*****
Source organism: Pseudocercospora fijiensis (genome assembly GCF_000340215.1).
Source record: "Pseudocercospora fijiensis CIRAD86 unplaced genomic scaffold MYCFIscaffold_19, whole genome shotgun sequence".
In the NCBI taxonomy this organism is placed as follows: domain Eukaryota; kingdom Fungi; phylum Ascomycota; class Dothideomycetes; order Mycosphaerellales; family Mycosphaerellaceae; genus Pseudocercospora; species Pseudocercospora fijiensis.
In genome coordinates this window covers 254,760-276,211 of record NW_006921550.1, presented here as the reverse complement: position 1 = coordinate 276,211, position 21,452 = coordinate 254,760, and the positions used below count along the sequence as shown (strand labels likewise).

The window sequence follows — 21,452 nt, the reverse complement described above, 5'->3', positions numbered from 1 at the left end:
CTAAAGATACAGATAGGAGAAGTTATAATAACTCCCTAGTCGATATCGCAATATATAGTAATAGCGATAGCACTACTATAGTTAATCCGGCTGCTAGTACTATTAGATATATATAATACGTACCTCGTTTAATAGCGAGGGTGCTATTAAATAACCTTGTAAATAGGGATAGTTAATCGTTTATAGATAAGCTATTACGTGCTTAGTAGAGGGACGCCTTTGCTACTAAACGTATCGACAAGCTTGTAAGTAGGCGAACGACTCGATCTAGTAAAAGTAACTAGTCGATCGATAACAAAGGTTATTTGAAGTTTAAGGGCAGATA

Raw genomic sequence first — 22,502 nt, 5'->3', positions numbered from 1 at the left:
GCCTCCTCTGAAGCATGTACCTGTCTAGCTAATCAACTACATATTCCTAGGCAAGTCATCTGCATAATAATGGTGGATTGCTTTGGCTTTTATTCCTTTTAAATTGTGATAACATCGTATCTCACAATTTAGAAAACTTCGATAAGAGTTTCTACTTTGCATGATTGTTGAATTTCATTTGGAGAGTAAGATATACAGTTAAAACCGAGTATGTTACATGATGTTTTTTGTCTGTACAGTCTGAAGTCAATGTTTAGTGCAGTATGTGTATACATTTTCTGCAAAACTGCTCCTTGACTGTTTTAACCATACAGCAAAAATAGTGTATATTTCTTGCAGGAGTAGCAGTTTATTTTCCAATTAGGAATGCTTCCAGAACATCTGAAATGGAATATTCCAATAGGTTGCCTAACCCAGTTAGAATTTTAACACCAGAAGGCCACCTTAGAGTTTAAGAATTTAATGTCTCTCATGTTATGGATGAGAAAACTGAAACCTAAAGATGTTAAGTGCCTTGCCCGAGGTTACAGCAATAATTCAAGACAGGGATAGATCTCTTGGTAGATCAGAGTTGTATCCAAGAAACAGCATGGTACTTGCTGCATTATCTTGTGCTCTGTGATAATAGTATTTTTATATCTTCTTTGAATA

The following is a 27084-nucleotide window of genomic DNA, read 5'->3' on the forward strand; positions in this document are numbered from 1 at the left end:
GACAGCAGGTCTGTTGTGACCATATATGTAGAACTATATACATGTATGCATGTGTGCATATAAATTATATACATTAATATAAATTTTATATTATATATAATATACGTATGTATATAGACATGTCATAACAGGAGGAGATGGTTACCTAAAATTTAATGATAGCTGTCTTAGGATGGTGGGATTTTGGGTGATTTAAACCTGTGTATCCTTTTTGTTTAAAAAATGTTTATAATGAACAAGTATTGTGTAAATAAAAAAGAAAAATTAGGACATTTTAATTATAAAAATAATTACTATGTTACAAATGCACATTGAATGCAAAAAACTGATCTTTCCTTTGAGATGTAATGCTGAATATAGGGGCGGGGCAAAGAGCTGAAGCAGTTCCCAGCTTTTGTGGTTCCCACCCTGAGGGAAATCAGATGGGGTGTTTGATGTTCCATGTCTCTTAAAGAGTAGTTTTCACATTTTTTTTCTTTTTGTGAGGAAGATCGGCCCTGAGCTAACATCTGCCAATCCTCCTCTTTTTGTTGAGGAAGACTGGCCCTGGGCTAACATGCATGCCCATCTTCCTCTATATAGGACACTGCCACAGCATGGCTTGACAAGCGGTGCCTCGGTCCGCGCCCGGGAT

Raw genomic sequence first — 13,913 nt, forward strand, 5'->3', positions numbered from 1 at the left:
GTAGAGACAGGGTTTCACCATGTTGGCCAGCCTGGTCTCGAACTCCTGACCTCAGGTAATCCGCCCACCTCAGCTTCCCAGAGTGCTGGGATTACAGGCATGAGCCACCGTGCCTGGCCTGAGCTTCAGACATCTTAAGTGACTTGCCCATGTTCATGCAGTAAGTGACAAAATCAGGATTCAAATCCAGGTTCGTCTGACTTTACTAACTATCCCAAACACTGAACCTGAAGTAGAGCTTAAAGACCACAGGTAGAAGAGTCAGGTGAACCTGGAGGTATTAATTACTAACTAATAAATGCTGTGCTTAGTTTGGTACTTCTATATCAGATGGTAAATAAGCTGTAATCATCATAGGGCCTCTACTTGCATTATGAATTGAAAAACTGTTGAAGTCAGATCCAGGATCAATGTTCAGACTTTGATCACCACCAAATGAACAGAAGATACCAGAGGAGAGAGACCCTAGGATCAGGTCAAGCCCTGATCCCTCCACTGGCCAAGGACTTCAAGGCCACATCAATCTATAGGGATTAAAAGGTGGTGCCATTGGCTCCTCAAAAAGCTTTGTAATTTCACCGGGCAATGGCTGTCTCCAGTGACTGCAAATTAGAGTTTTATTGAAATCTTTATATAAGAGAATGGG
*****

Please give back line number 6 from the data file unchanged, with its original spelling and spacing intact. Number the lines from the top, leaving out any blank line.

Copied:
CTAAAGATACAGATAGGAGAAGTTATAATAACTCCCTAGTCGATATCGCAATATATAGTAATAGCGATAGCACTACTATAGTTAATCCGGCTGCTAGTACTATTAGATATATATAATACGTACCTCGTTTAATAGCGAGGGTGCTATTAAATAACCTTGTAAATAGGGATAGTTAATCGTTTATAGATAAGCTATTACGTGCTTAGTAGAGGGACGCCTTTGCTACTAAACGTATCGACAAGCTTGTAAGTAGGCGAACGACTCGATCTAGTAAAAGTAACTAGTCGATCGATAACAAAGGTTATTTGAAGTTTAAGGGCAGATA